Making Rain Work at the Heart of Campus
by Brittanie Carter, Utah Water Research Laboratory
The U.S. Environmental Protection (EPA) announced that a group of students from Utah State University have won third place in the annual Campus RainWorks Challenge. The group competed against 39 other teams from across the nation.
The Campus RainWorks Challenge is a green infrastructure design competition that engages the next generation of environmental professionals. It challenges students at American universities and colleges to propose an innovative green infrastructure project for their campus that manages stormwater pollution and provides additional benefits to the community and school.
USU’s entry was created by an interdisciplinary group of students from the departments of Landscape Architecture and Environmental Planning (LAEP), and Civil and Environmental Engineering: Dallen Webster, Briana Kistler, Avery Holyoak, Dani Delahoz, Sarah Tooley, Josh Quigley, Nicholas LeSchofs, Kali Clarke and Chris Brown. Their faculty advisor, Jake Powell, is an LAEP assistant professor and they worked closely with professors Ryan Dupont, Department of Civil and Environmental Engineering, and Nancy Mesner, Department of Watershed Sciences.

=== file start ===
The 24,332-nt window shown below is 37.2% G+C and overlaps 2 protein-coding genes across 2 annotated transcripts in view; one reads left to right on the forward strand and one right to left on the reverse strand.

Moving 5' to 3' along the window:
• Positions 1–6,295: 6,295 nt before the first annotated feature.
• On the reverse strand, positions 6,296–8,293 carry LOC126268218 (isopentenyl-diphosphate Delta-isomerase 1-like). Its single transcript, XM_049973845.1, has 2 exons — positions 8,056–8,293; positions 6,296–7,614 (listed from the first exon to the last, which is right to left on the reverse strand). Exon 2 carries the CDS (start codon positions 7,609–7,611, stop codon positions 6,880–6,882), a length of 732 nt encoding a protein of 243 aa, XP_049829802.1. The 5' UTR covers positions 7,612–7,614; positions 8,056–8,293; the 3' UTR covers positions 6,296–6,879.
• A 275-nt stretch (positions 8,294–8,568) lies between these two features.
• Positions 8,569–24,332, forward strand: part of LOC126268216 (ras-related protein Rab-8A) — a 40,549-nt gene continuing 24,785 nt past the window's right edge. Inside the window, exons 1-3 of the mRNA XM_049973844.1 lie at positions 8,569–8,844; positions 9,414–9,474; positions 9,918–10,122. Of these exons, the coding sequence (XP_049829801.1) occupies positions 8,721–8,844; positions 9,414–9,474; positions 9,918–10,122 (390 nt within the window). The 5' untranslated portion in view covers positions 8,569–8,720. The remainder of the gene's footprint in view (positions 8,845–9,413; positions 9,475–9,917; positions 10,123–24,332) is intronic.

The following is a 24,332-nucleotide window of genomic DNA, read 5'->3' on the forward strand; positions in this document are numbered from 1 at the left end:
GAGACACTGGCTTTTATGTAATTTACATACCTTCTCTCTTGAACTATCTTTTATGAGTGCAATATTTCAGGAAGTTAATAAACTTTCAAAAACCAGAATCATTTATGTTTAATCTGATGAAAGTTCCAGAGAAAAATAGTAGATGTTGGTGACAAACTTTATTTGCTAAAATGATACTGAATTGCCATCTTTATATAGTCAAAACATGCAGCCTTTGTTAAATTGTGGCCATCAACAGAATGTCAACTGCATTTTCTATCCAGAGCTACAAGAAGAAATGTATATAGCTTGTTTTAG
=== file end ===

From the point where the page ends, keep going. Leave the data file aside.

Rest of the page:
The project, “A New Heart,” proposed a concept plan to make Aggie Boulevard the new heart of campus by converting the road into a permeable plaza featuring storm water treatment areas running the length of the project. The project focused on reducing stormwater flows and addressing the division 700 North creates on campus. The project balanced pedestrian and bicycle transportation routes, open space needs, and existing transportation routes. Their design aims to recharge groundwater with treated runoff, reduce areas of impermeable surfaces, meet requirements of local municipalities, and eliminate the need for supplemental irrigation in climate where water is in short supply by emphasizing native landscaping and ultimately creating a new campus gathering place with green infrastructure at its heart.
“I think this recognition only highlights the top tier, nationally competitive talent and skills of our students at Utah State University,” Powell said. “This student team showcases the best of what an interdisciplinary group can accomplish when they bring big ideas, hard work, and a tremendous skill set to bear on a complex project. This team’s competition entry was completed entirely by a team of volunteer students, faculty and staff – in their free time, after hours and during weekends. I can’t say enough about the students, our university partners and other faculty member who assisted this team. Everyone really went the extra mile to make the project stand out.”
To view the team’s video presentation online, visit tinyurl.com/RainWorksUSU.